“I love the library and had done a lot of work there as a researcher and writer, going back to when I first came to Boston in 1969,” says James Carroll. “It was such a vital center of civic life and intellectual life for me already, and I knew from my own experience how urgently important the library is for the citizens of our Commonwealth.” So, when an unofficial “writer’s seat” previously held by Doris Kearns Goodwin and David McCullough became open, Jim was happy to join the Boston Public Library’s Board of Trustees. During his 11-year tenure, Jim chaired the Neighborhood Services Initiative and the BPL Compass Committee.
“Culture changed more between 1450 and 1550, one might argue, than in any other century over the last several millennia. A vast population of Europe that had no relationship to reading, for example, within a century became significantly literate,” he explains. “So from Gutenberg to Shakespeare, this revolution in human awareness embodied in reading and the book, and the changes in the way the human mind works, the way communication works, the way culture identifies itself— all of that followed on a technological revolution in how human beings read.”
To Jim, we’re going through a version of the very same thing—perhaps with even more far-reaching consequences. “And libraries are at the dead center of this revolution, which is why it’s so urgent,” he says.
Recognizing that there is resistance to the evolution in digital technology, he warns against succumbing to it. “The library can’t be defensive and afraid of new technologies on one hand—that’s the perfect formula for being left behind and discarded by culture—and it can’t let go of its custodianship of the treasured literacy of the past,” he says. “It’s more important than ever that we remember what the book was and learn from how human beings treasured it. The Boston Public Library is doing a great job, in my opinion, of maintaining the cultural tradition by keeping the book as the central symbol, but also understanding that service to the public is about far more than books.” He adds that, “If there were no public libraries today, someone with the brilliant idea of establishing public libraries would never get the funding. It would never happen today. There’s no way government—local, state, or federal—would undertake to embark on the library system.”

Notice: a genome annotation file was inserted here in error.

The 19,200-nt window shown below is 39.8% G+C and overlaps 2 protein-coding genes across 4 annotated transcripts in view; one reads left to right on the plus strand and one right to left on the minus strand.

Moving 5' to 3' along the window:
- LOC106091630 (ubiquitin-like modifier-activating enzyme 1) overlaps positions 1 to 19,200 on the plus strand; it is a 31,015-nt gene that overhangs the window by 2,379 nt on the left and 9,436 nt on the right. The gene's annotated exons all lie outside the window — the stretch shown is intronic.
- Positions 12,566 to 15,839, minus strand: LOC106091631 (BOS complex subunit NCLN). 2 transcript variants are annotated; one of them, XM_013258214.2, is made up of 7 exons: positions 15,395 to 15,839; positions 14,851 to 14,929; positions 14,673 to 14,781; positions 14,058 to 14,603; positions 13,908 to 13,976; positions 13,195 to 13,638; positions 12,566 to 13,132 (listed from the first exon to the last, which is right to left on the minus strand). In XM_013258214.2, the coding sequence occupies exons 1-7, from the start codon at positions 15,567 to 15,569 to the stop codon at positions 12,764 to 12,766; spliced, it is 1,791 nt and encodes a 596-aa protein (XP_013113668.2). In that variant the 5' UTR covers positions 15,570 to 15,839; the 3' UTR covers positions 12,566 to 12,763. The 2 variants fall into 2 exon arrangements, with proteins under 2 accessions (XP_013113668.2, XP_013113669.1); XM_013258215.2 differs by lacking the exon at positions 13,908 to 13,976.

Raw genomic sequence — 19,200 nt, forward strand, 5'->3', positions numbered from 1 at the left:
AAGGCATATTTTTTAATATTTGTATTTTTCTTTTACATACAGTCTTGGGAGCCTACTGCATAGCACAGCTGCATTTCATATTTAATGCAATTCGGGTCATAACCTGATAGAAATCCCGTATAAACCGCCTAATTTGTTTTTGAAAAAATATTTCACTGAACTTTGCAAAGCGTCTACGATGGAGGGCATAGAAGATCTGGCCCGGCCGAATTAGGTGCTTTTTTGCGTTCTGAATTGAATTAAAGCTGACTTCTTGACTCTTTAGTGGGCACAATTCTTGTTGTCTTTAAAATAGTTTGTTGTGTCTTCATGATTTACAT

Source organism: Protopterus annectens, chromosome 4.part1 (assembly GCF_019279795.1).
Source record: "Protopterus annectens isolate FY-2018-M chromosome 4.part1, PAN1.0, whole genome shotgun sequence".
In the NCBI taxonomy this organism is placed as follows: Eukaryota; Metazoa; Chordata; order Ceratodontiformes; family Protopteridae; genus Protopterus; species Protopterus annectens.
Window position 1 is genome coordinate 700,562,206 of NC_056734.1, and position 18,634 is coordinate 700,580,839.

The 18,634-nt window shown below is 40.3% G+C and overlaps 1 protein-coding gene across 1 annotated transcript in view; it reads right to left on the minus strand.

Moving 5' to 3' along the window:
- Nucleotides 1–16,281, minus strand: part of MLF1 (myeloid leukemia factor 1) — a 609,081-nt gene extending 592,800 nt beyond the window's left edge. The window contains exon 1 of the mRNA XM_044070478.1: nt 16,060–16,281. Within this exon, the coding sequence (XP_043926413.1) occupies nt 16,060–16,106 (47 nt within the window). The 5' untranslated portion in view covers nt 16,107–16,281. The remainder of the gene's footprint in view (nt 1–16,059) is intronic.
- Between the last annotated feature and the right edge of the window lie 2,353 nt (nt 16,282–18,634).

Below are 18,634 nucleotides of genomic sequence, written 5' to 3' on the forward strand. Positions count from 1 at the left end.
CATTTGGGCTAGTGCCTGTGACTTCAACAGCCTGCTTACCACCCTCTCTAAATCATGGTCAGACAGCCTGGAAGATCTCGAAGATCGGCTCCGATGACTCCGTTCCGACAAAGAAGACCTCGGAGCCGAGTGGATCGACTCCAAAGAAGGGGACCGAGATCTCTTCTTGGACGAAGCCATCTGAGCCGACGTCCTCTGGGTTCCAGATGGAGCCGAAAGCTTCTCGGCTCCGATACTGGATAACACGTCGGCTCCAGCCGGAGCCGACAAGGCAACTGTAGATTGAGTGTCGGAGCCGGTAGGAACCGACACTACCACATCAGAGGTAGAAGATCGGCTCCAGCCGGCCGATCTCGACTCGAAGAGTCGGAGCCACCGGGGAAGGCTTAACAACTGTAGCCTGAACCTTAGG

Fortunately, he sees a brighter future ahead for the Boston Public Library. As he puts it, “I think it’s the center of public service, the heart of the way city government responds to the needs of its citizens as they grow from infancy to old age, centrally and in partnership with public schools and other public institutions.”
For that reason, he predicts “more and more, not less and less” public resources poured into libraries, enabling them to expand their services. In his vision, libraries will serve as community centers and connectors. “Many community members urgently require the services that are available at the library, whether you’re talking about internet access so that people can go online and apply for jobs or academic assistance for kids who are living in homes where both parents are working late, and so forth,” he says. “The library does it all.”